In recent years, cloud technology has exploded into our day-to-day technology, allowing us to store everything from documents, to music, to entire hard drives in the cloud, providing access to our files/info from any computer, smartphone or tablet. While most revenue management systems are still desktop-based, which means that you can only make changes to your RMS/pricing when you are sitting in front of your computer at the office, there are a few solutions that are cloud-based. These cloud-based RMS allow you to make changes to your rate from your iPad or iPhone (or any other tablet or smartphone), so that your property¹s revenues won¹t take a hit when you can¹t be physically present in the office.

Last week, I wrote Part One of this article series, which provides a checklist for hoteliers to determine whether your revenue management system is up to par for 2014. As I’m sure you know, the online and mobile channels are growing rapidly so if your RMS is not optimized for both of these channels, you will be leaving money on the table.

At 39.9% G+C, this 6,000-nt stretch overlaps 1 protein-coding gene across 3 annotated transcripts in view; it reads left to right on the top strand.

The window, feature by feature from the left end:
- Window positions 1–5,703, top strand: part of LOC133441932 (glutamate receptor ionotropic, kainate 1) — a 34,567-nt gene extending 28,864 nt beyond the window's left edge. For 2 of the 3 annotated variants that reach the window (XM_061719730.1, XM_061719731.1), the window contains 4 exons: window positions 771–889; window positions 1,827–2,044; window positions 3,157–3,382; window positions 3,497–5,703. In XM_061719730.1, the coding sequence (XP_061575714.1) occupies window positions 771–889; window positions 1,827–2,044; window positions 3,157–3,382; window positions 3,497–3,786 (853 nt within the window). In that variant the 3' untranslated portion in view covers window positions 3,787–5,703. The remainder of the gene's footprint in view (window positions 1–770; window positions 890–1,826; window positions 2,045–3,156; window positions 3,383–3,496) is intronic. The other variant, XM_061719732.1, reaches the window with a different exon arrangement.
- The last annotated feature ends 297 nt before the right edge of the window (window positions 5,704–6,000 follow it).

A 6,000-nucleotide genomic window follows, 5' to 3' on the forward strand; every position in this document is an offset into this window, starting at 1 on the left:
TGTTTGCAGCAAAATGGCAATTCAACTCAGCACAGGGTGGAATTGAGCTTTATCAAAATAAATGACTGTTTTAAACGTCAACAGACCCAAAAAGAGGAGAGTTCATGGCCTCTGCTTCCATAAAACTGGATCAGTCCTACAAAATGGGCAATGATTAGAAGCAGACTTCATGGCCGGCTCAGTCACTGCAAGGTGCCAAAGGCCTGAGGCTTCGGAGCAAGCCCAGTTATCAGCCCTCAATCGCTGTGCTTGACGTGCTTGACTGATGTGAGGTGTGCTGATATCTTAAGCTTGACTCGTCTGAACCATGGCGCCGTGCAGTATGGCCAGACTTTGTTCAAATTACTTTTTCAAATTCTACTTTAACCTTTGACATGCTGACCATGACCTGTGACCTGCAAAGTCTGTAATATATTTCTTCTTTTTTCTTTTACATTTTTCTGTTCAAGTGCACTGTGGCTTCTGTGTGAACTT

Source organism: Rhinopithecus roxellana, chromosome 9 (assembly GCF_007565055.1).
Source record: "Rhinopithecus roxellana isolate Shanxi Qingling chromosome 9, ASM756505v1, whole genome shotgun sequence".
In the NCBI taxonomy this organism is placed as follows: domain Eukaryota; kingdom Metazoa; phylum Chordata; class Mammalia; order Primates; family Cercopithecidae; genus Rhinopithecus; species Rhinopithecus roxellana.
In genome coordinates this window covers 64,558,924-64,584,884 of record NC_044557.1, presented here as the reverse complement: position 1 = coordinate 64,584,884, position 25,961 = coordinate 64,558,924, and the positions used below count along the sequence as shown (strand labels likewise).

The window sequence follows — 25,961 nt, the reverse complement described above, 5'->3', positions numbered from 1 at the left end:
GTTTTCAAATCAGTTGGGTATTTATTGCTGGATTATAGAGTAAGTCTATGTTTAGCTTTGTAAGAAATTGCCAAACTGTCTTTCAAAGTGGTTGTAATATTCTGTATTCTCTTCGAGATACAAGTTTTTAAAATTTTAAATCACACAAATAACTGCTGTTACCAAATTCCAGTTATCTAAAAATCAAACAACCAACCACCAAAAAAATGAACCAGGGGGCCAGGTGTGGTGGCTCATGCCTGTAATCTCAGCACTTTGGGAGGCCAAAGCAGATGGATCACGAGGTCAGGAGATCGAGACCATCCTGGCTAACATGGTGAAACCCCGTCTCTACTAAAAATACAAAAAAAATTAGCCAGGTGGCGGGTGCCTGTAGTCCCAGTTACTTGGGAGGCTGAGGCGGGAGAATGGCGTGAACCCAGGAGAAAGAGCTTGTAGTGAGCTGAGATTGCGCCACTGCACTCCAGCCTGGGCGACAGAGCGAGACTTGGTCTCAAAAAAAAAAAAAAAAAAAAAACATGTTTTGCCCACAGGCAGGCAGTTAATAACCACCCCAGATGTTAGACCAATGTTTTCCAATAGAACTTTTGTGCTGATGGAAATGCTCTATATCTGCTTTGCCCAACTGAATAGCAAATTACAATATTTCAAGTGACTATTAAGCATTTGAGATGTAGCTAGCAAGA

4 – Are you thinking about the future?

Many RMS only consider historical booking pace when providing pricing suggestions, which is only half (or maybe even less!) of the revenue management puzzle. As well as historical data, RMS must also take into consideration future booking pace to ensure that your system is providing the most accurate pricing information as the market and a property’s occupancy and booking pace changes.

In general, I recommend that you increase your rates when your booking pace picks up, and decrease your rates when your pace slows but as you know, occupancy is always changing. So if your RMS isn’t taking how your property is filling up into consideration, how can you consistently adjust your rate to take advantage of a possible increase in booking pace, especially if it happens on Saturday afternoon or during a holiday (when your revenue manager is out of the office)? The answer is simple: you can’t.

5 – Real-time means ‘in real time’.

Most RMS providers claim that their solution updates a property’s rates in “real-time” when the reality is, most systems are not able to update in real-time because of the sheer processing power it would require. Every property relying on a system that does not update rates in real-time is leaving money on the table more often than not, because in most cases, they are only able to update rates a few times a day. While I’m sure that I don’t need to state the obvious, I’ll say it: a couple of times a day is not the same as updating rates in real-time, all day/night, everyday.